Biden-Harris Administration Announces More Than $55 Million for Clean Water Infrastructure Upgrades Through the Bipartisan Infrastructure Law in Indiana
Today, the U.S. Environmental Protection Agency (EPA) announced $55,917,000 to Indiana from President Biden’s Bipartisan Infrastructure Law through this year’s Clean Water State Revolving Fund (CWSRF). The funding will support Indiana communities in upgrading essential water, wastewater, and stormwater infrastructure that protects public health and treasured water bodies. Nearly half of this funding will be available as grants or principal forgiveness loans helping underserved communities across America invest in water infrastructure, while creating good-paying jobs.
“President Biden’s Bipartisan Infrastructure Law is delivering an unprecedented investment in America that will revitalize essential water and wastewater infrastructure across the country,” said EPA Administrator Michael S. Regan. “Not only will these funds expand access to clean water and safeguard the environment, but more underserved communities that have been left behind for far too long will be able to access them.”
“This second investment from the Bipartisan Infrastructure Law continues to accelerate upgrades of critical infrastructure, especially in communities that are overburdened by water challenges,” said EPA Regional Administrator Debra Shore. "Everyone should have access to clean water. EPA is proud to partner with Indiana to maximize the benefits of these resources -- including modernized infrastructure and increased resiliency to climate impacts.”
“This funding will be transformational to Indiana’s water quality infrastructure,” said Rep. André Carson. “I have long championed these types of advances in my role on the Transportation and Infrastructure Committee and by championing the Bipartisan Infrastructure Law, which has made these funds possible. With over $55 million statewide, Indiana can make essential upgrades that will be felt for decades to come.”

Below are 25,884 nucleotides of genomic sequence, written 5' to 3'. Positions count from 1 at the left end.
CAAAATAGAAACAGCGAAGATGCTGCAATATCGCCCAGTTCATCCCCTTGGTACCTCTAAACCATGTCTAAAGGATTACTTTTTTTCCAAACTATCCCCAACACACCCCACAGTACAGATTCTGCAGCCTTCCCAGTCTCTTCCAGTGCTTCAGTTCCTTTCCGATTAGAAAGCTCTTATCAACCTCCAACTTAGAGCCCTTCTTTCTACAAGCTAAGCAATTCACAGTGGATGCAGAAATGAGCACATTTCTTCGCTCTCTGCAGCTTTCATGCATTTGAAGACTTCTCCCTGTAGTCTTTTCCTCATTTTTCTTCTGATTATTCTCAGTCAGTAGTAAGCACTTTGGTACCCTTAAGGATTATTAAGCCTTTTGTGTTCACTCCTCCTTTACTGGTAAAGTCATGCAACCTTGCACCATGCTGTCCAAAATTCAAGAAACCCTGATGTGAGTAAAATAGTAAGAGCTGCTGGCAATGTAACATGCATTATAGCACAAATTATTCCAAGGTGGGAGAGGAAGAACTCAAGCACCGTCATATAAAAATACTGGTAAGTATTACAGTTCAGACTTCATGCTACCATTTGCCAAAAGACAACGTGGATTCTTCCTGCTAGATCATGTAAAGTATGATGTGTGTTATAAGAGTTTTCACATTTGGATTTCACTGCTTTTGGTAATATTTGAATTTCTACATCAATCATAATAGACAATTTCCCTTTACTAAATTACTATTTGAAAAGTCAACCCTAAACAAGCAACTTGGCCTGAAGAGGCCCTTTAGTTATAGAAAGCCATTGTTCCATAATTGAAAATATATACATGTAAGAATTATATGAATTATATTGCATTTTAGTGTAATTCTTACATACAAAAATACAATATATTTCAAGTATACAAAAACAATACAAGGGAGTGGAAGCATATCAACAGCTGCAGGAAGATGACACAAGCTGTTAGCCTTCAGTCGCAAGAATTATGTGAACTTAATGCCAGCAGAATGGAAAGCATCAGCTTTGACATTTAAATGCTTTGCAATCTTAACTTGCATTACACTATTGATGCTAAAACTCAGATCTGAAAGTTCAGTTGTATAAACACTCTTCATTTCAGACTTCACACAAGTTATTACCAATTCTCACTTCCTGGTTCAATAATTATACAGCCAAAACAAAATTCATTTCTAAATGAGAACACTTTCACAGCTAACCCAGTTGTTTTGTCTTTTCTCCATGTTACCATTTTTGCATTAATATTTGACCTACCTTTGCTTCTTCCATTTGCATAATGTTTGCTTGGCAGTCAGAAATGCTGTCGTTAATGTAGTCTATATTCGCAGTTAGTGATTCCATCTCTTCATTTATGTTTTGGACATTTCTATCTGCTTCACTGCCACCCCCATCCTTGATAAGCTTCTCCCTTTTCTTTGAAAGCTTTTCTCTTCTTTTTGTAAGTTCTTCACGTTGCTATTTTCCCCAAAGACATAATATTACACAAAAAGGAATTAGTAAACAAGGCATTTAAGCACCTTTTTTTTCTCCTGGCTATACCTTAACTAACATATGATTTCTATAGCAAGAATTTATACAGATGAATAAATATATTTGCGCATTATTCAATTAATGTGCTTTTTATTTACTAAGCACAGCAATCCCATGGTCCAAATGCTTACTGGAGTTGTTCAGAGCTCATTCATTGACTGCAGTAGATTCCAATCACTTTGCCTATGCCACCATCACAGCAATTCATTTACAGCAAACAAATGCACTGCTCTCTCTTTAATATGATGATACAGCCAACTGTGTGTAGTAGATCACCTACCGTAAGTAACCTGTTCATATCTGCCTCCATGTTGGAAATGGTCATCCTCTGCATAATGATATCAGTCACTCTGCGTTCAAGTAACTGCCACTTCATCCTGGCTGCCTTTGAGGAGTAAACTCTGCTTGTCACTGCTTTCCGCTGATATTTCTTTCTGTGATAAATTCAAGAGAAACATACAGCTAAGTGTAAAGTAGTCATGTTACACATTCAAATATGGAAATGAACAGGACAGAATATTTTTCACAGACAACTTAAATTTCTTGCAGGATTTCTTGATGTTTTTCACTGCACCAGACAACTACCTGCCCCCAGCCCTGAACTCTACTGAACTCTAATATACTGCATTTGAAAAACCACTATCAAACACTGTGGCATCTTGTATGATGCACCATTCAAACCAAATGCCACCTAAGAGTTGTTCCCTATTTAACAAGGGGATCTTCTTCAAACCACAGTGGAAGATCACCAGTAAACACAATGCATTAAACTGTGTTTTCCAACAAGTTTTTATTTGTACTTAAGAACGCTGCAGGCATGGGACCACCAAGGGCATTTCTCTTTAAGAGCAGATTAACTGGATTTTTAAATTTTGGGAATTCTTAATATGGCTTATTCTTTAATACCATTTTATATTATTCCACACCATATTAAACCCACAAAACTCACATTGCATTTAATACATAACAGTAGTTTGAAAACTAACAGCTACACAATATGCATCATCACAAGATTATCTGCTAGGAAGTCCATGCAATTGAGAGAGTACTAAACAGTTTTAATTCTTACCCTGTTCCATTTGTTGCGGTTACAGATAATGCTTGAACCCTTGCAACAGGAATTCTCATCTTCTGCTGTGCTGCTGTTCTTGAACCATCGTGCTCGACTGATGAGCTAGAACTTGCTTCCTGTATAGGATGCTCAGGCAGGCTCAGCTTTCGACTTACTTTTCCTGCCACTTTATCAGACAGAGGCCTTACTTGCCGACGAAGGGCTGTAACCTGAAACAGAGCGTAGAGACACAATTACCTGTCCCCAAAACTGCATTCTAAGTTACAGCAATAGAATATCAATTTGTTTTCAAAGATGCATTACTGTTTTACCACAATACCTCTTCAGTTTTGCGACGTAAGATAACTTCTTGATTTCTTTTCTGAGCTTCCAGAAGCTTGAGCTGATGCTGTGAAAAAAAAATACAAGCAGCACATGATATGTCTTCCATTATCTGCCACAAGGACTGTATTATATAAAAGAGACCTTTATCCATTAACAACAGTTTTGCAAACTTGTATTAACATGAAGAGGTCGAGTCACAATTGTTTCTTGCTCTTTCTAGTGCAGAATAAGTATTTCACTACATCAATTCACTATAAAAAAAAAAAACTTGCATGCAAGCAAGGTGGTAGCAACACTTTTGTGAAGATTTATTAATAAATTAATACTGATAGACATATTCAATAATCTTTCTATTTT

“I was proud to support the bipartisan Infrastructure Investment and Jobs Act in order to improve the foundation on which our economy can grow and create new good-paying job opportunities,” said Rep. Frank Mrvan. “Thank you to the EPA for further advancing the benefits of this law to our water infrastructure system and enhancing the quality of life for everyone in our communities.”
Two examples of Bipartisan Infrastructure Law funding in action are in the cities of Huntington and Greenfield, Indiana. Greenfield closed a low-interest loan, in the amount of $76 million, through the Indiana Finance Authority’s Clean Water State Revolving Fund (SRF) Loan Program to finance improvements to the city’s wastewater treatment system. By utilizing the SRF Loan Program instead of securing a traditional loan, Greenfield will save approximately $12.5 million in interest costs over the life of the loan. The Indiana Finance Authority’s SRF provided a $48,952,000 loan and a $2 million Principal Forgiveness Bond Anticipation Note to the city of Huntington to enable the city to make various improvements to its sewage system, which includes improvements to its wastewater treatment plant relating to sewage interceptors and disinfection. This project will also allow the city to continue to satisfy milestones included in its Long-Term Control Plan.
Today’s announcement is part of the $2.4 billion announced as part of the second wave of funding made possible by the Bipartisan Infrastructure Law and builds on the Biden-Harris Administration’s commitment to invest in America. In May 2022, EPA announced the initial allotment of $1.9 billion from the Bipartisan Infrastructure Law to states, Tribes and territories through the CWSRF. That money is supporting hundreds of critical water infrastructure projects around the country.
President Biden’s Bipartisan Infrastructure Law makes over $50 billion available for water and wastewater infrastructure improvements across the country between FY2022 and FY2026. EPA is committed to ensuring every community has access to this historic investment and has centralized increasing investment in disadvantaged communities within its implementation. This investment in water infrastructure is creating jobs while addressing key challenges, including climate change and emerging contaminants like per- and poly-fluoroalkyl substances (PFAS). The implementation of the Bipartisan Infrastructure Law calls for strong collaboration, and EPA continues to work in partnership with states, Tribes, and territories to ensure that communities see the full benefits of this investment.
In addition to today’s announcement, the 2023 Drinking Water State Revolving Fund allocations and program updates are forthcoming, pending the release of the seventh Drinking Water Infrastructure Needs Survey and Assessment. EPA anticipates releasing the information in the coming weeks.
The CWSRFs have been the foundation of water infrastructure investments for more than 30 years, providing low-cost financing for local projects across America. For more information, including state-by-state allocation of 2023 funding, and a breakdown of EPA CWSRF funding available through the Bipartisan Infrastructure Law, please visit: http://www.epa.gov/cwsrf.